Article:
Constructivism, Historicism, and History in the Post-truth Age: Global Reflections from South Asia

AHA Session 40
Society for Advancing the History of South Asia 2
Friday, January 3, 2020: 3:30 PM-5:00 PM
Sutton South (New York Hilton, Second Floor)
William R. Pinch, Wesleyan University
Dipesh Chakrabarty, University of Chicago
Divya Cherian, Princeton University
Sumit Guha, University of Texas at Austin
Ramya Sreenivasan, University of Pennsylvania

Session Abstract

Thirty-two years (or seven presidential elections) ago, Peter Novick’s That Noble Dream drove the final historiographical nail into the coffin of scholarly objectivity—or so it was hoped. In hindsight we might see Novick’s 1988 book as the discipline’s way of registering, once and for all, and in its wonderfully methodical (which is to say, methodologically wonderful) way, the events of 1968 and the collapse of the post-WWII consensus. “Truth,” we were told, was dethroned, rendered partial and contingent, so as to make room for an array of new narratives around gender, race, class, and culture (religion and species were soon to follow). That Americans have, since those heady days, inhabited a “post-truth” world was underscored most recently by the election of Donald Trump to the American presidency, an event accompanied by the ontological ascendancy of “fake news.” Post-modern perspectivalism finally trickled down to the masses, much like Republican wealth was supposed to do. However, “fake news” presupposes a regime of “truth”. Thus even as “alternative facts” were reshaping the body politic, the American Historical Association rededicated itself to the pursuit of truth, proclaiming that “History is a discipline that begins with questions and impartially marshals evidence before generating answers. A compelling argument requires facts presented in context.” The Trump administration’s rewriting of history failed, in the view of the AHA, to “pass historical muster.” Novick may have driven the final nail into the coffin of objectivity, but objectivity still lives.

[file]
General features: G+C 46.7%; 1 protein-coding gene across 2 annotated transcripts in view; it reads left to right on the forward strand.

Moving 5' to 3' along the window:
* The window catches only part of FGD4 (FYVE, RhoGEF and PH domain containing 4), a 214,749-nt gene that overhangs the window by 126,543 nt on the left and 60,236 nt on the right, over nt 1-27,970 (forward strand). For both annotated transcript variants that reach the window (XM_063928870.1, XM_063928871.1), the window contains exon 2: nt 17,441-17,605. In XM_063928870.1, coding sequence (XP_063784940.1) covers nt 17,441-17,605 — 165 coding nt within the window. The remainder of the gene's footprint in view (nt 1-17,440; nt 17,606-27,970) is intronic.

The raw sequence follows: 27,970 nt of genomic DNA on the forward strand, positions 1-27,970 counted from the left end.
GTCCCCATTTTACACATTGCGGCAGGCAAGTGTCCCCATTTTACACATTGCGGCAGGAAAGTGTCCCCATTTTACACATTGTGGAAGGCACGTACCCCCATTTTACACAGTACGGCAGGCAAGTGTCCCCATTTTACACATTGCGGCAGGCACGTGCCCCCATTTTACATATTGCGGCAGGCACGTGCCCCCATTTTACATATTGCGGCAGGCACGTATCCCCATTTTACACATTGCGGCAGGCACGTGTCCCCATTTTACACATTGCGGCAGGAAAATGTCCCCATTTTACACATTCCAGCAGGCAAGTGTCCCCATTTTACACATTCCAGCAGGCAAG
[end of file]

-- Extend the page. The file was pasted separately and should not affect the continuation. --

Similar patterns may be seen beyond the shores of North America. In India, for example, the cracks in the Nehruvian consensus that shook the body politic in the late sixties and seventies were registered historiographically in the 1980s with the rise of subaltern studies and post-colonial perspectives. The post-truth (or “post-foundational”) commitments that informed historical discourse in India in the 1990s and early 2000s were paralleled by and, some would argue, inadvertently gave intellectual cover to the rise of religious nationalism, culminating in the landslide parliamentary election victory of Narendra Modi and the BJP in 2014. If there are differences, they are (first) that the state exercises far greater control over academic resources in India than in north America, and (second) that there are far fewer intellectuals on the political right in India—or such is the conventional wisdom.

Gathered to discuss these and related developments are a group of historians of South Asia ranging across generations, fields, regions, and periods. The occasion is marked by the publication of Sumit Guha’s timely book, The Social Frame of Historical Memory: South Asian Practices in Global Context, c.1200-2000 (University of Washington, 2019), which examines the social dynamics of history writing in what Dipesh Chakrabarty (in his 2015 book, The Calling of History: Jadunath Sarkar and His Empire of Truth [University of Chicago Press, 2015]) called the ever-fragile “cloister” of the academy.

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